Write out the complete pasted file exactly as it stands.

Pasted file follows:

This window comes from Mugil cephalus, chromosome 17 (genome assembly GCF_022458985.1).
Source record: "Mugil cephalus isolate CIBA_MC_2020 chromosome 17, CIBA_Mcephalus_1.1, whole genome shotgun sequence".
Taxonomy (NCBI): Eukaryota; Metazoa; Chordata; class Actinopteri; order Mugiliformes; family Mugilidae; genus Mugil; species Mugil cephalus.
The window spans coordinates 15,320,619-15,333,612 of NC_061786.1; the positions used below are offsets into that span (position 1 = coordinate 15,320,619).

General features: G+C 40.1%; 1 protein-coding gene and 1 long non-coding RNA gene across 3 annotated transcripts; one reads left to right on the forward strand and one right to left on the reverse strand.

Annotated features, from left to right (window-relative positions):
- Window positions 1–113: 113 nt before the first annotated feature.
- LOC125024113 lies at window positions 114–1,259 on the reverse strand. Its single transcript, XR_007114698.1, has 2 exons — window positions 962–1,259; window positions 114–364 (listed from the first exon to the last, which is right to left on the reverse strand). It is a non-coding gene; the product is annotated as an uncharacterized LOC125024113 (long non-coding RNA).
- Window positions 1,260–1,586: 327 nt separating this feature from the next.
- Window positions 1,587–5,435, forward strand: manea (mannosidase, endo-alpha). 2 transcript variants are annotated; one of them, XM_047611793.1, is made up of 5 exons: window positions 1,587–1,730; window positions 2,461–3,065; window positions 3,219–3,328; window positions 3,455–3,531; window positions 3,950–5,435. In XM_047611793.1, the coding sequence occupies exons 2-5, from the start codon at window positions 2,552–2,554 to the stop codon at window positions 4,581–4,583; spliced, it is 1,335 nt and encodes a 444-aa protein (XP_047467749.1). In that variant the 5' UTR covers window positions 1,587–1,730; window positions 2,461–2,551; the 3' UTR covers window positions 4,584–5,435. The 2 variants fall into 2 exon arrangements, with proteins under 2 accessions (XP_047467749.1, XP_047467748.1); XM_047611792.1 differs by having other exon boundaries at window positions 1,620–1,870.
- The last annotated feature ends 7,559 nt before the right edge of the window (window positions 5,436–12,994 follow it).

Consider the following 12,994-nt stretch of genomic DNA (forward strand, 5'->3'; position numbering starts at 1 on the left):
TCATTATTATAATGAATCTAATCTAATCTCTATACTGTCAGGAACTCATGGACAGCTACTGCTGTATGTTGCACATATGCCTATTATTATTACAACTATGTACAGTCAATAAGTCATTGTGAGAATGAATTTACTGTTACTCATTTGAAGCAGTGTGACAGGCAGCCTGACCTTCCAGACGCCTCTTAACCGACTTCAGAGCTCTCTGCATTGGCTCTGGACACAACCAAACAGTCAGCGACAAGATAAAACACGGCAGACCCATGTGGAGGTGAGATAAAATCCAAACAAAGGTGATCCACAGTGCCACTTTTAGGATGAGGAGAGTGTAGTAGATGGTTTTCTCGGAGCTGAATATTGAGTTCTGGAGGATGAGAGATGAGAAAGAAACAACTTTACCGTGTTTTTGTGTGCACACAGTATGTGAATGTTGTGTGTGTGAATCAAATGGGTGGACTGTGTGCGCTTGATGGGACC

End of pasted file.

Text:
This window comes from Mugil cephalus, chromosome 17 (genome assembly GCF_022458985.1).
Source record: "Mugil cephalus isolate CIBA_MC_2020 chromosome 17, CIBA_Mcephalus_1.1, whole genome shotgun sequence".
Taxonomy (NCBI): Eukaryota; Metazoa; Chordata; class Actinopteri; order Mugiliformes; family Mugilidae; genus Mugil; species Mugil cephalus.
The window spans coordinates 15,320,619-15,333,612 of NC_061786.1; the positions used below are offsets into that span (position 1 = coordinate 15,320,619).

General features: G+C 40.1%; 1 protein-coding gene and 1 long non-coding RNA gene across 3 annotated transcripts; one reads left to right on the forward strand and one right to left on the reverse strand.

Annotated features, from left to right (window-relative positions):
- Window positions 1–113: 113 nt before the first annotated feature.
- LOC125024113 lies at window positions 114–1,259 on the reverse strand. Its single transcript, XR_007114698.1, has 2 exons — window positions 962–1,259; window positions 114–364 (listed from the first exon to the last, which is right to left on the reverse strand). It is a non-coding gene; the product is annotated as an uncharacterized LOC125024113 (long non-coding RNA).
- Window positions 1,260–1,586: 327 nt separating this feature from the next.
- Window positions 1,587–5,435, forward strand: manea (mannosidase, endo-alpha). 2 transcript variants are annotated; one of them, XM_047611793.1, is made up of 5 exons: window positions 1,587–1,730; window positions 2,461–3,065; window positions 3,219–3,328; window positions 3,455–3,531; window positions 3,950–5,435. In XM_047611793.1, the coding sequence occupies exons 2-5, from the start codon at window positions 2,552–2,554 to the stop codon at window positions 4,581–4,583; spliced, it is 1,335 nt and encodes a 444-aa protein (XP_047467749.1). In that variant the 5' UTR covers window positions 1,587–1,730; window positions 2,461–2,551; the 3' UTR covers window positions 4,584–5,435. The 2 variants fall into 2 exon arrangements, with proteins under 2 accessions (XP_047467749.1, XP_047467748.1); XM_047611792.1 differs by having other exon boundaries at window positions 1,620–1,870.
- The last annotated feature ends 7,559 nt before the right edge of the window (window positions 5,436–12,994 follow it).

Consider the following 12,994-nt stretch of genomic DNA (forward strand, 5'->3'; position numbering starts at 1 on the left):
TCATTATTATAATGAATCTAATCTAATCTCTATACTGTCAGGAACTCATGGACAGCTACTGCTGTATGTTGCACATATGCCTATTATTATTACAACTATGTACAGTCAATAAGTCATTGTGAGAATGAATTTACTGTTACTCATTTGAAGCAGTGTGACAGGCAGCCTGACCTTCCAGACGCCTCTTAACCGACTTCAGAGCTCTCTGCATTGGCTCTGGACACAACCAAACAGTCAGCGACAAGATAAAACACGGCAGACCCATGTGGAGGTGAGATAAAATCCAAACAAAGGTGATCCACAGTGCCACTTTTAGGATGAGGAGAGTGTAGTAGATGGTTTTCTCGGAGCTGAATATTGAGTTCTGGAGGATGAGAGATGAGAAAGAAACAACTTTACCGTGTTTTTGTGTGCACACAGTATGTGAATGTTGTGTGTGTGAATCAAATGGGTGGACTGTGTGCGCTTGATGGGACC